Say hey to Fei Long and other foodie stops in Brooklyn Chinatown

We're not sure what's in those boxes but we'll eat it anyway

We’re not sure what’s in those boxes but we’ll eat it anyway. via Flickr user Robyn Lee

Sunset Park is the largest of Brooklyn’s Chinatowns. Yep, there’s more than one. Follow this guide and discover what to see, where to go and what to eat, and you’ll quickly fall in love with the bright and dizzying culture. Whether it’s the incredibly cheap produce or the inexpensive snacks, there is sure to be something that you’re going to want to purchase — but the people-watching and window -hopping game is strong in this neighborhood, so even just a couple bucks is enough to make a day of it.

Start by picking one or two of your friends who will want to eat awesome ethnic food with you, then take the N train to 8th ave, (or ride your bikes…stupid fare hike). Just to the right of the station is a grand supermarket called Fei Long Market. We’ll visit there before we leave, but first we’ve got to get some sustenance for the journey.

Head over to New Saigon Restaurant (5906 8th ave between 60th and 59th St). Order the Vietnamese spring rolls ($5.95 for four rolls, $8.95 for eight) and the grilled pork or chicken on angel hair vermicelli ($9.95). The spring rolls are small, crisp, and delicious.

Spring-roll-Jenga not recommended

Spring-roll-Jenga not recommended. Photo by William Widmaier

If you’ve never had Vietnamese spring rolls, you’re in for a treat. They are served with mint and lettuce leaves, and occasionally with fresh cucumber and strips of pickled daikon and carrots as well. Grab a lettuce leaf, lay down a mint leaf or two and if you’ve got the extras, add those. Place your spring roll in the middle and wrap the lettuce around it. Dip into the sauce and go to town on this crispy, salty, refreshing appetizer.

Perfect

Perfect!

The grilled pork dish is the same process, but this time there is a small mat of cold rice vermicelli to add to the party. The pork is typically topped with chopped peanuts and scallions, so if you’ve got an allergy, speak up. And don’t be shy about asking for more lettuce or mint. The mint really is key. There are plenty of other things to order here, but don’t ruin your appetite because we’re not done munching and crunching down 8th Ave.

Let’s take a break from the food and digest while we check out Sweety Shop across the street, at 5911 8th Ave. You can easily spend 15 minutes in this shop without seeing all the wares on hock. If you’re in the market for iPhone bedazzlements, strange stuffed animals, polka-dot headbands, or Hello Kitty vegetable peelers, you’re in luck.

Walk further down 8th Ave toward 54th St, our next refueling stop. Navigate your way past street vendors, watch repairman, cobblers and dollar stores with knock-off Transformer toys and RC helicopters. At 5323 8th Ave, you’ll see the wood panels of Nyonya, a Malaysian restaurant that never ceases to please me. This cash-only spot is a whirlwind of flavors and smells.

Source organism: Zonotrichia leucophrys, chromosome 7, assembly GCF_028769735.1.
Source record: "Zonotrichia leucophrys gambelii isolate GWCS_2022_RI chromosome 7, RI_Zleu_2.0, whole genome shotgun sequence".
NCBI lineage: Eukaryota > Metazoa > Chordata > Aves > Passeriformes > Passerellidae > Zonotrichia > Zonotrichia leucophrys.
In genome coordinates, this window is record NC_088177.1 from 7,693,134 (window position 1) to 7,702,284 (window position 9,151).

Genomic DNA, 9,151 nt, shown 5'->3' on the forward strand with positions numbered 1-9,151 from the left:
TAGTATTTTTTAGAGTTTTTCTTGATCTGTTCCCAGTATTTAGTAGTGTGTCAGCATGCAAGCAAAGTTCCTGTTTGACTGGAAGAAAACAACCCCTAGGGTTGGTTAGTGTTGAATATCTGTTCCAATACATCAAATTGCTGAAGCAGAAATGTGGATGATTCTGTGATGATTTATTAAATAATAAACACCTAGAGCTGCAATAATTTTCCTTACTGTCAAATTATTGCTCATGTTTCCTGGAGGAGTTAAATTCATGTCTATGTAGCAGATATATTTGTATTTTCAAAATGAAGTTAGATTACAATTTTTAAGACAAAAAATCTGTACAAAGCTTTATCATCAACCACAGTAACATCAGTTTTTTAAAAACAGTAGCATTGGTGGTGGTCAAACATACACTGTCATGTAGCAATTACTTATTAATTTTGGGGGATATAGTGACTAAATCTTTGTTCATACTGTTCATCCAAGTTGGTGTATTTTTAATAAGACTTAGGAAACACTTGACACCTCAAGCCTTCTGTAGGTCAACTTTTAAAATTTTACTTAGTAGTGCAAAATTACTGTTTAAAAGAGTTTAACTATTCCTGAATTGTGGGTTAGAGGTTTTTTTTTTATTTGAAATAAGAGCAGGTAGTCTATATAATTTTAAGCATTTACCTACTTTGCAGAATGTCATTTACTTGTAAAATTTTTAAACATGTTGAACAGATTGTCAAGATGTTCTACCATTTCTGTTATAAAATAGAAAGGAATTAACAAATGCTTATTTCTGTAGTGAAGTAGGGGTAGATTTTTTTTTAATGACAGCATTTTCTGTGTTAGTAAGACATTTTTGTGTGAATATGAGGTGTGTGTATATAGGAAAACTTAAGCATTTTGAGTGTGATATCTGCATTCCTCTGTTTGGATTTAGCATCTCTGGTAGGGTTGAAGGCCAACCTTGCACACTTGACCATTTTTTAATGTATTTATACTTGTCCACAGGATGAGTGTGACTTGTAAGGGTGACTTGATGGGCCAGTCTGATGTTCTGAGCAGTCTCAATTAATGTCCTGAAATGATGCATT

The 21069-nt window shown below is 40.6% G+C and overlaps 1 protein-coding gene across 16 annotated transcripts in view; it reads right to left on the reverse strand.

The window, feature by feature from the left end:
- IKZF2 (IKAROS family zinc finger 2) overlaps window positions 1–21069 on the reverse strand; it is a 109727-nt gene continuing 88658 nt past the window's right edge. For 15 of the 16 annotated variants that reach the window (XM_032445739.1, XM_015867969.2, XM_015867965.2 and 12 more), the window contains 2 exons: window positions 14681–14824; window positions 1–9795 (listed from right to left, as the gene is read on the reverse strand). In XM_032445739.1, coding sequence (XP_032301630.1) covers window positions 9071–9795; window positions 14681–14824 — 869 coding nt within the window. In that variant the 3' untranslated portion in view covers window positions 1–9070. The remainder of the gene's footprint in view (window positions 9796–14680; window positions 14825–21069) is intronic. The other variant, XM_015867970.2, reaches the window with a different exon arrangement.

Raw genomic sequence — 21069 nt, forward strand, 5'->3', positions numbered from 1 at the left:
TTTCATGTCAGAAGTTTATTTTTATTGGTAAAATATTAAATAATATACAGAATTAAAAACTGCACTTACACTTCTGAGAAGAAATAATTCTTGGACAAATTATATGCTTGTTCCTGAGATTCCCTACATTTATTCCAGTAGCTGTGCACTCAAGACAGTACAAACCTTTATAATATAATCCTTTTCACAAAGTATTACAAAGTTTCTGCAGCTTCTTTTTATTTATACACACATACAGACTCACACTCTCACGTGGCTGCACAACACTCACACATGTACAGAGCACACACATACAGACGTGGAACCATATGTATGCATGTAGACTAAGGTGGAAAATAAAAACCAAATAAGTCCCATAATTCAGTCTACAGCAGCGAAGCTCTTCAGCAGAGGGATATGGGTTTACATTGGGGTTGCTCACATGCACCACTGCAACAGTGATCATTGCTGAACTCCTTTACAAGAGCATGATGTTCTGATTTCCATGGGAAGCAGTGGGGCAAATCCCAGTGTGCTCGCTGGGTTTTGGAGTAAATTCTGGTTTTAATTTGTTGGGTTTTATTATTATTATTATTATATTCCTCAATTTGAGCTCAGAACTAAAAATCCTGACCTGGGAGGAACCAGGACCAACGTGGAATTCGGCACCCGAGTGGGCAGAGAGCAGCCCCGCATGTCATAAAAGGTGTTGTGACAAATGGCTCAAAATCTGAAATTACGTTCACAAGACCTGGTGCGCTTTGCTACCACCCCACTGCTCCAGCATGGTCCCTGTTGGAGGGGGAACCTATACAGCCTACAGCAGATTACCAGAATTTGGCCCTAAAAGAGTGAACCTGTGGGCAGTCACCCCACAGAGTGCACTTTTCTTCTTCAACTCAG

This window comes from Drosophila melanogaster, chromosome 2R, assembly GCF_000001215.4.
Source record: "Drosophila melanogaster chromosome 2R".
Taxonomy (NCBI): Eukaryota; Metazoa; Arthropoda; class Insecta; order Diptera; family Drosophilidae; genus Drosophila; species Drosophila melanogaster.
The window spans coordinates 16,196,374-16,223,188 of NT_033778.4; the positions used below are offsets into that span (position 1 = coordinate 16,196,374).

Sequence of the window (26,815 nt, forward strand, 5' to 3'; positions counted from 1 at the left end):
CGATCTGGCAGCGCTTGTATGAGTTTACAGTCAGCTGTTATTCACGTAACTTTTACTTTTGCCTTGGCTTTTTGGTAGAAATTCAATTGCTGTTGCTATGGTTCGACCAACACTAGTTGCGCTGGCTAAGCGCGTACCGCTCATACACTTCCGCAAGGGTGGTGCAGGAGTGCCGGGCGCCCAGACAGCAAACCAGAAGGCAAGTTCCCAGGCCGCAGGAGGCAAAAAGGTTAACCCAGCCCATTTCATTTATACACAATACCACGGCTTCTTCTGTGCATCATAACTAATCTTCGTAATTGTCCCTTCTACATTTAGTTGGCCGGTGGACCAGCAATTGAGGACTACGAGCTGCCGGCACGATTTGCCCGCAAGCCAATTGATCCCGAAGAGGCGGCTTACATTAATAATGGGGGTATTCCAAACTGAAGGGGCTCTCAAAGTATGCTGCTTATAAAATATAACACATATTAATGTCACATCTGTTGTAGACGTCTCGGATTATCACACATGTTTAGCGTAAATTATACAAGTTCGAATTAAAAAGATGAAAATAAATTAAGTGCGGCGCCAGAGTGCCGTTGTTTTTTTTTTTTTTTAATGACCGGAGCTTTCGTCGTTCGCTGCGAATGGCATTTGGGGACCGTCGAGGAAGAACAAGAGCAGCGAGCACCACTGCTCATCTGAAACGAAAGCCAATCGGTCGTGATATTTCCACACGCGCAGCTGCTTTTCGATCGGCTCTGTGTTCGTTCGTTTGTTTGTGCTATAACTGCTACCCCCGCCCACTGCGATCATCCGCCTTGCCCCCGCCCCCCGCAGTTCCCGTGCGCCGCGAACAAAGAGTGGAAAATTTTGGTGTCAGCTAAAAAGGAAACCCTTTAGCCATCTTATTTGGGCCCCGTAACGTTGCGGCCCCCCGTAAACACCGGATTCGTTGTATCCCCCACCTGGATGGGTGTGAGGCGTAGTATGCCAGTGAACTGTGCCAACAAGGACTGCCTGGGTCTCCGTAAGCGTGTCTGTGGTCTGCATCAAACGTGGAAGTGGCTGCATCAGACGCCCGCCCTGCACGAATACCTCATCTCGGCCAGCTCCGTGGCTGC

The roti canai ($2.95) is reason enough to go here. Order one or two depending on how many people you have. It’s perfectly acceptable to eat one by yourself, or to share. Wash your hands after ordering because the roti canai is finger food. 

Roti Canai

Roti Canai.

Rip off pieces of the crunchy, pliable dough and dip it in the chicken curry sauce that dreams are made of. It’s not a spicy curry, but it is full of flavor that is rich and deep. The kind of flavor that comes from years of practice and perfection and hours of prep. This is one of the must-have dishes of your visit. If you come to Brooklyn Chinatown and get one thing, let this be it.

Nyonya has more to offer however. Other sharing options include Curry Soup with Young Tau Foo ($7.50) which is another rich coconut curry. Young Tau Foo refers to a bean curd stuffed with shrimp paste and deep fried. Also bobbing about with the bean curd are big pieces of Japanese eggplant and long hot pepper, both stuffed with shrimp paste. This soup is available with noodles as well, but I don’t suggest it.

Curry soup with Young Tau Foo

Curry soup with Young Tau Foo. via Yelp

It’s an intense dish, but the taste isn’t overly fishy — it’s a little spicy and incredibly addicting. If it sounds like too much for you to handle, there are other options. Go for the Crispy Golden Fried Squid ($10.95), which are perfectly fried and served with raw bell peppers and red onion, or try the stir-fried noodle dish, Chow Kueh Teow, ($6.50) a Malaysian street food staple of flat rice noodles with fresh shrimp, squid, bean sprouts, egg, soy sauce and chili paste. To round everything out, get a side of coconut rice ($1). 

After you’ve had your fill, start walking back down towards the train station. In fact, walk right past it to 64th St, and go inside Fei Long Market. A supermarket and mall with a food court and bathrooms, this alone could be a destination for those unfamiliar with the Sunset Park Chinatown. Fei Long is a high-volume, low-cost superstar; everything is likely to be way cheaper than you’ve seen in a long time. That’s why we saved it for last, because you’re likely to stock up on seasonal fruits, or Korean seaweed snack. Either way, the train is close by, so go wild.